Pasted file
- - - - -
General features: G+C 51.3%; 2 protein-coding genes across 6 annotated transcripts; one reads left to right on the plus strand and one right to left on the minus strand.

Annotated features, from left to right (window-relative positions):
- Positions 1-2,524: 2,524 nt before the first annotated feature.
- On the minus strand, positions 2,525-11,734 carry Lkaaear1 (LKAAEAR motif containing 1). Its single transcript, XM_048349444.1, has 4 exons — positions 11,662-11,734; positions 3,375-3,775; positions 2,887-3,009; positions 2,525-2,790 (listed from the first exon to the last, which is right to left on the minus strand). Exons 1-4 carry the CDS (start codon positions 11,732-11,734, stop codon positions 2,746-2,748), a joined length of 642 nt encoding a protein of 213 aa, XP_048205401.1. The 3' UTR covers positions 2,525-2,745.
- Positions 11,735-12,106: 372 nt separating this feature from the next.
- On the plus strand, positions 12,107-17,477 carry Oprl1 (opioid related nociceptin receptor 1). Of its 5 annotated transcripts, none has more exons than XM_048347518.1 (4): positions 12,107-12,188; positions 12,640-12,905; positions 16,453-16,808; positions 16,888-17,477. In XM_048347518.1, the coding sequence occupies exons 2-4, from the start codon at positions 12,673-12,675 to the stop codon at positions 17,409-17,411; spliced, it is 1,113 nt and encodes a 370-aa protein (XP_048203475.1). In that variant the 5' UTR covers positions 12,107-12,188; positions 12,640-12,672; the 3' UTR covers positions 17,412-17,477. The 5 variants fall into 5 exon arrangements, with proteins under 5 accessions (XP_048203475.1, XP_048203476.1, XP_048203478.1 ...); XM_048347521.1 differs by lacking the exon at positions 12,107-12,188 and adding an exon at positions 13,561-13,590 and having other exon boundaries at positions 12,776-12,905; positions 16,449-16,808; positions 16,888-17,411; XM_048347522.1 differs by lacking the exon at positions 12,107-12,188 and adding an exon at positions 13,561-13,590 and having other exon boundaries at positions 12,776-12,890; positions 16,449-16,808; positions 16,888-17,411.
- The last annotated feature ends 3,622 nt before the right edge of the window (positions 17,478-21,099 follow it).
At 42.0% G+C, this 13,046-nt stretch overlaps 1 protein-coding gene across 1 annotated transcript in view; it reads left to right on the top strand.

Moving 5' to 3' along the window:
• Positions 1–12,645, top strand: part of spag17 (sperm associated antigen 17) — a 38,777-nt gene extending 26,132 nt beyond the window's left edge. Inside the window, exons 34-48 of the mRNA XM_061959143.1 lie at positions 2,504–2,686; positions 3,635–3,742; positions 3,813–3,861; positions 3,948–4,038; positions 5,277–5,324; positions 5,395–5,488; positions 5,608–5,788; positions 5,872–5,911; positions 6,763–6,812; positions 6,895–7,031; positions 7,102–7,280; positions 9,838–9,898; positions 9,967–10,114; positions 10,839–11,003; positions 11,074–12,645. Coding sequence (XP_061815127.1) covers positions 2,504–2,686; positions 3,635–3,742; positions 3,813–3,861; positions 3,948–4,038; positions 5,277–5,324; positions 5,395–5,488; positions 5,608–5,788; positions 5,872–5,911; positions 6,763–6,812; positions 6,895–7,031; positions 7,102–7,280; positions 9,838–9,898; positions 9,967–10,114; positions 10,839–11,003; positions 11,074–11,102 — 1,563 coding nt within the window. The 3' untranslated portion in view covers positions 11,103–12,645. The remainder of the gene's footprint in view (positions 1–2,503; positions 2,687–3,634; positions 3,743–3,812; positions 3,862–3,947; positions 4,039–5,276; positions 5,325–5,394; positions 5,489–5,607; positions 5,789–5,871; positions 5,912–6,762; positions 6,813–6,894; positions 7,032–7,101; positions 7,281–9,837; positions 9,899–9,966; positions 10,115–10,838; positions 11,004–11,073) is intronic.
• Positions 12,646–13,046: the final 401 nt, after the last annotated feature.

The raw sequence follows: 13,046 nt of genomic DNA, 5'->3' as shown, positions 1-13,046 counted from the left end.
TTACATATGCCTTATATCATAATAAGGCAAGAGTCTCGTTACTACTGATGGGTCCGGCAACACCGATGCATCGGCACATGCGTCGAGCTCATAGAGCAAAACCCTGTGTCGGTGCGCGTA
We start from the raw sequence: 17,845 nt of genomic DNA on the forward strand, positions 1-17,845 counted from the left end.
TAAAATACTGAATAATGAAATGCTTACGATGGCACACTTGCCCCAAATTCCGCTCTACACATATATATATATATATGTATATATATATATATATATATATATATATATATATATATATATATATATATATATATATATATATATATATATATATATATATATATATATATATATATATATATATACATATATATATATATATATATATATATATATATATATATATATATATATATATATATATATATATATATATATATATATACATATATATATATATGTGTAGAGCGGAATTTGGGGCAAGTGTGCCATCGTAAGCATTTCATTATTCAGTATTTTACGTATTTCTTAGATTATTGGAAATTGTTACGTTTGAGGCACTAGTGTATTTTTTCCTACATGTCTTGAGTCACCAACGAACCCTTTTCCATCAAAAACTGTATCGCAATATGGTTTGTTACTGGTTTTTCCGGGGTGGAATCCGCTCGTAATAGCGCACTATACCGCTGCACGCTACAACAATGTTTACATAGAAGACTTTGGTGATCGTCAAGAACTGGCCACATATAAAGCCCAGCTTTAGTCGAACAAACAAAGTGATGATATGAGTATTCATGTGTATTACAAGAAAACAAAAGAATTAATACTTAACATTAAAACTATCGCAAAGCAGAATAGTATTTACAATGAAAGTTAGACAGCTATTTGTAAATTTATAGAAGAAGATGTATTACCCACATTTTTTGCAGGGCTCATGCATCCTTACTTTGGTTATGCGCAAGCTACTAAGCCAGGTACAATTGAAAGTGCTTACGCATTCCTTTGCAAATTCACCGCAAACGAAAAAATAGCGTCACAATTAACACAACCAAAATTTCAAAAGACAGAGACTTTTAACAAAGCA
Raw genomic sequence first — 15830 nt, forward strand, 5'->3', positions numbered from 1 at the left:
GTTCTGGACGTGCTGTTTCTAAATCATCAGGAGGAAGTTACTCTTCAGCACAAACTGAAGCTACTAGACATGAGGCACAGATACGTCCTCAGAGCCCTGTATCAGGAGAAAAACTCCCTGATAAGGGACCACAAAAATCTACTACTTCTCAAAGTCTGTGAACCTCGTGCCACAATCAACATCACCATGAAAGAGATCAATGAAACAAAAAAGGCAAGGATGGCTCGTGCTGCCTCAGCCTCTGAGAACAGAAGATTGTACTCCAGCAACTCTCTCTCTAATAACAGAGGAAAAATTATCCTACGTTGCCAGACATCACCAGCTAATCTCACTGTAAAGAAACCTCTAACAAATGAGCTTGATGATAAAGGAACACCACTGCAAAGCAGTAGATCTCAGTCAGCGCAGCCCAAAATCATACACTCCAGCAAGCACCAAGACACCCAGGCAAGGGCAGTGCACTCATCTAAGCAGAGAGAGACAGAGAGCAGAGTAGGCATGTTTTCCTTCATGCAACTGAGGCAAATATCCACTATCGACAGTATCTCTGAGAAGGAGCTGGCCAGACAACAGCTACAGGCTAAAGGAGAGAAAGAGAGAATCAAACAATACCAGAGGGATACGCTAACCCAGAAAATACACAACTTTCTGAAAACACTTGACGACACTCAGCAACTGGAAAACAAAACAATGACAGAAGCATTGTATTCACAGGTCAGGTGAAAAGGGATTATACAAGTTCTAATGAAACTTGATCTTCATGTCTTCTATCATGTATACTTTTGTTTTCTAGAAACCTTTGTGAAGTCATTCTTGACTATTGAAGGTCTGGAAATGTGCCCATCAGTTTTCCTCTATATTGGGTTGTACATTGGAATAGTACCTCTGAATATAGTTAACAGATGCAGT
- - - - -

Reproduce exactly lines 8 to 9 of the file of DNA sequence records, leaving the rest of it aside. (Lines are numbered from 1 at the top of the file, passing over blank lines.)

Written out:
At 42.0% G+C, this 13,046-nt stretch overlaps 1 protein-coding gene across 1 annotated transcript in view; it reads left to right on the top strand.

Moving 5' to 3' along the window: